There are tons of great resources on writing fiction, and I won’t even attempt to get into all that information here. What I’m going to focus on are the macro, big-picture things I’ve learned through personal experience.
Archive for the ‘Advice for New Writers’ Category
[SWFA's presence at BEA] this year was an experiment, but a wildly successful one. We were able to inform, educate and engage people from all areas of the publishing world. Dozens of bloggers and librarians stopped by to talk to us and thank us for being there.
Which came first—the chicken, the egg, or the egg white omelet—I don’t know. But the discussion glosses over an obvious gap: white authors.
When it comes to social networking, Pinterest has emerged as a major player. Cat Rambo provides an excellent overview.
Everyone can improve their abilities at almost anything with determination, practice, and coaching.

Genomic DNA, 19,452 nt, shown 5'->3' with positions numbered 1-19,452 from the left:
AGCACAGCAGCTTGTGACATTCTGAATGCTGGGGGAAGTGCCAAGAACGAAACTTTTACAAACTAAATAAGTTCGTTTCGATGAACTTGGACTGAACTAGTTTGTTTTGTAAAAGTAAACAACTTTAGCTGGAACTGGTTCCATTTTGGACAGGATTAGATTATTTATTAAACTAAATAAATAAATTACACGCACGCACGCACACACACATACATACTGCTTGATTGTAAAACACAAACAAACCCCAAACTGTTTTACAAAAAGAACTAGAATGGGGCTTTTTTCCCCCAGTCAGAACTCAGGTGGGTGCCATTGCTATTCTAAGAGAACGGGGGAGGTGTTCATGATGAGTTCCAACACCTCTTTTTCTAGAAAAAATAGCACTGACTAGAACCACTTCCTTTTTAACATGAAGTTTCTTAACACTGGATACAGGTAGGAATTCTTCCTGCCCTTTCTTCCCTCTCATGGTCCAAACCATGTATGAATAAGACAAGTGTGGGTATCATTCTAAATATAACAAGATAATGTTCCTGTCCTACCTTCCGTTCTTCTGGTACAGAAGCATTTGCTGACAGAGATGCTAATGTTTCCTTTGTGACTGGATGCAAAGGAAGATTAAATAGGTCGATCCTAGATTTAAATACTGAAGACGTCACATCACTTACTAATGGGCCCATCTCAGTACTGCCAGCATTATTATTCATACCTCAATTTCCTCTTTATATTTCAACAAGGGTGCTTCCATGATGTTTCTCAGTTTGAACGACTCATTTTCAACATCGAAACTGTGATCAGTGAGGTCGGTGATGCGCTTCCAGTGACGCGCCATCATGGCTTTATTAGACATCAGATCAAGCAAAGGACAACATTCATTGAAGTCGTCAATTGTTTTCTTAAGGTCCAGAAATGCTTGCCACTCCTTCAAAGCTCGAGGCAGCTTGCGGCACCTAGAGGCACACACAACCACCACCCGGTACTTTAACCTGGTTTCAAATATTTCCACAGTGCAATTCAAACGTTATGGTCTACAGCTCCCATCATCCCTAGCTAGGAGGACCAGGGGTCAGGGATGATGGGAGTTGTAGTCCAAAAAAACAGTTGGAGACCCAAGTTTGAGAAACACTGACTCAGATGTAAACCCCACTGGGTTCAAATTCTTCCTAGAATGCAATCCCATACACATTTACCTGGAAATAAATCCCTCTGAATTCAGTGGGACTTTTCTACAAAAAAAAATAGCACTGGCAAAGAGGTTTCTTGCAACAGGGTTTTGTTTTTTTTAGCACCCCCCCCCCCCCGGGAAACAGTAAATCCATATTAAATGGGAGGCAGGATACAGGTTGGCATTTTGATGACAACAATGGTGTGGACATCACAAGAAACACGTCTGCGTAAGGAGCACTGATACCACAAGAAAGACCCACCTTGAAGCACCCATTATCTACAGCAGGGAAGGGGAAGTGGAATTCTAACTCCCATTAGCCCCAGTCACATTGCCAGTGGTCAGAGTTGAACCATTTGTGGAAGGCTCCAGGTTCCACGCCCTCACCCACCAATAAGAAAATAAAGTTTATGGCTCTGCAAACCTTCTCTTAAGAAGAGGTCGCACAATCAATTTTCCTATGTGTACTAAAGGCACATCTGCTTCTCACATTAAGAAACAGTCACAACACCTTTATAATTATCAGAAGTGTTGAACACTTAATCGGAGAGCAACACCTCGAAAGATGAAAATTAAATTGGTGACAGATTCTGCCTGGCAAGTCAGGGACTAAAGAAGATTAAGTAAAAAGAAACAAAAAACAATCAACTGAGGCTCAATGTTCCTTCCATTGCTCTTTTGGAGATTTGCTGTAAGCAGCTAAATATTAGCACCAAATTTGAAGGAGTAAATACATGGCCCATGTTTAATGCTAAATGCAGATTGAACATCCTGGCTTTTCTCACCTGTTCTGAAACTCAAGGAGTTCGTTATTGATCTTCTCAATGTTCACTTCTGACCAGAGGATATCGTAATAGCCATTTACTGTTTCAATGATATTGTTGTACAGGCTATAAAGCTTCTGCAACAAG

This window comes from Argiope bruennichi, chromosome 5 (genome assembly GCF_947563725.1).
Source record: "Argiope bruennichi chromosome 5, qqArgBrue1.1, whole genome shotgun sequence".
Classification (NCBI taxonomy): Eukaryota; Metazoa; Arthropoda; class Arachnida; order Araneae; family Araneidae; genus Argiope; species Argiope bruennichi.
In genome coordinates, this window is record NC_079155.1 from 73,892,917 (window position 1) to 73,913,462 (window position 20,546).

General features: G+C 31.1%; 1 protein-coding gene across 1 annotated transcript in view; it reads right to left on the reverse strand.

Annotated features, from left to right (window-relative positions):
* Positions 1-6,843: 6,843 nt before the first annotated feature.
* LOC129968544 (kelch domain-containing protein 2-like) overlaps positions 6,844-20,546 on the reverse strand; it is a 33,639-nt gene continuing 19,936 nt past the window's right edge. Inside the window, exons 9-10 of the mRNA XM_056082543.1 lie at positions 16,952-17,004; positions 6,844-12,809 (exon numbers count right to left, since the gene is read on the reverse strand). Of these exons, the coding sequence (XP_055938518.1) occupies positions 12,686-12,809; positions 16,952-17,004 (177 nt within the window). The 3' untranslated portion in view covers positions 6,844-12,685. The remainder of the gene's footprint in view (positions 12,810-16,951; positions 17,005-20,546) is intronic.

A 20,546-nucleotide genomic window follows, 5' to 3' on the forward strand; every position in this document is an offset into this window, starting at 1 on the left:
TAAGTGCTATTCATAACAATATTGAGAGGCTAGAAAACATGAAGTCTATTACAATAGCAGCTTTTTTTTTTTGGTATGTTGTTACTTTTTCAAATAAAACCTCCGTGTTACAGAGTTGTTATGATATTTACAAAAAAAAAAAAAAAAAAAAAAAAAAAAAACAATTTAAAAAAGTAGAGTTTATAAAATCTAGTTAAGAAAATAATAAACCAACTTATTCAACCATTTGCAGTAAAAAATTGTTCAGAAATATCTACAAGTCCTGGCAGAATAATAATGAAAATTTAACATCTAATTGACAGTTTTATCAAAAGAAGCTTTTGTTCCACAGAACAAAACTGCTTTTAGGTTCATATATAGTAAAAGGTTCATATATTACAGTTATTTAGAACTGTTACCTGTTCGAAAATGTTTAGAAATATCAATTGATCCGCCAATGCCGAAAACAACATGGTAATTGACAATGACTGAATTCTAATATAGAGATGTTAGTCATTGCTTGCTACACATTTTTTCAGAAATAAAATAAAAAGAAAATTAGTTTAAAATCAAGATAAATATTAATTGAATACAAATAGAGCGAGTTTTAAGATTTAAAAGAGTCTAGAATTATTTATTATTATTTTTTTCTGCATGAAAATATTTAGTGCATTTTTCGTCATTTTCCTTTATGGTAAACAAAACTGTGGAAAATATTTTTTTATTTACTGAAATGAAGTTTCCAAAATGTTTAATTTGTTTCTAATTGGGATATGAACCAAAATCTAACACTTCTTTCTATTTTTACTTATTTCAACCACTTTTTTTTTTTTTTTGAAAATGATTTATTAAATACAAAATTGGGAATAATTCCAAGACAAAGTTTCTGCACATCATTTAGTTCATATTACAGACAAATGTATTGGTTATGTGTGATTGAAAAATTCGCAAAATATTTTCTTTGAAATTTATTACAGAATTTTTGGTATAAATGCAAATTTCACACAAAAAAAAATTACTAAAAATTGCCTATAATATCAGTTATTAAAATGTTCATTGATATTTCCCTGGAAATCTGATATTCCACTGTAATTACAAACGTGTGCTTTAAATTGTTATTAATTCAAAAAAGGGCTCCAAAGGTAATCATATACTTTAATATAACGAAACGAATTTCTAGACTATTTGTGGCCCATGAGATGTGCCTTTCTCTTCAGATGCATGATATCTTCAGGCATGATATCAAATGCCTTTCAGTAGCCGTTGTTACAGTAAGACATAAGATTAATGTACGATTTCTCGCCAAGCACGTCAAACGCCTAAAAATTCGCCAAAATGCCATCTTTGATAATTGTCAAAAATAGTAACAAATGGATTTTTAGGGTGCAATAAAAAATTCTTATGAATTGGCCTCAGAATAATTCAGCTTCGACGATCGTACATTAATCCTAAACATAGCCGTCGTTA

My personal preference is for what I’ve called third-order answers. A lot of mysteries have an obvious culprit, and then a character who is, if you know your narrative conventions, the obvious alternative to the obvious culprit. I like mysteries that go one step further.
BooklifeNow.com, a website that serves as support for and a supplement to Booklife: Strategies and Survival Tips for the 21st-Century Writer by author Jeff VanderMeer, is proud to announce a new website rebranding and content management team that aims to keep current with changing trends in the writer’s market, as well as increase reader engagement and grow the reader base.
The way to become a published writer is to write (and to submit what you write). Seems obvious, yet so many would-be writers produce that one story or novel and then rework it endlessly, or submit a story or three, get rejected once (or a hundred times), and decide to give up.
I’ve compiled a list of some of my favorite ways of finding inspiration — some of them obvious, some of them less so. But it’s always good to have reminders, and if you haven’t used a few of these sources of inspiration in awhile (or ever), give them a go.
…I firmly believe that the joy found at the heart of reading is the same joy found at the heart of writing: it is the joy of discovery.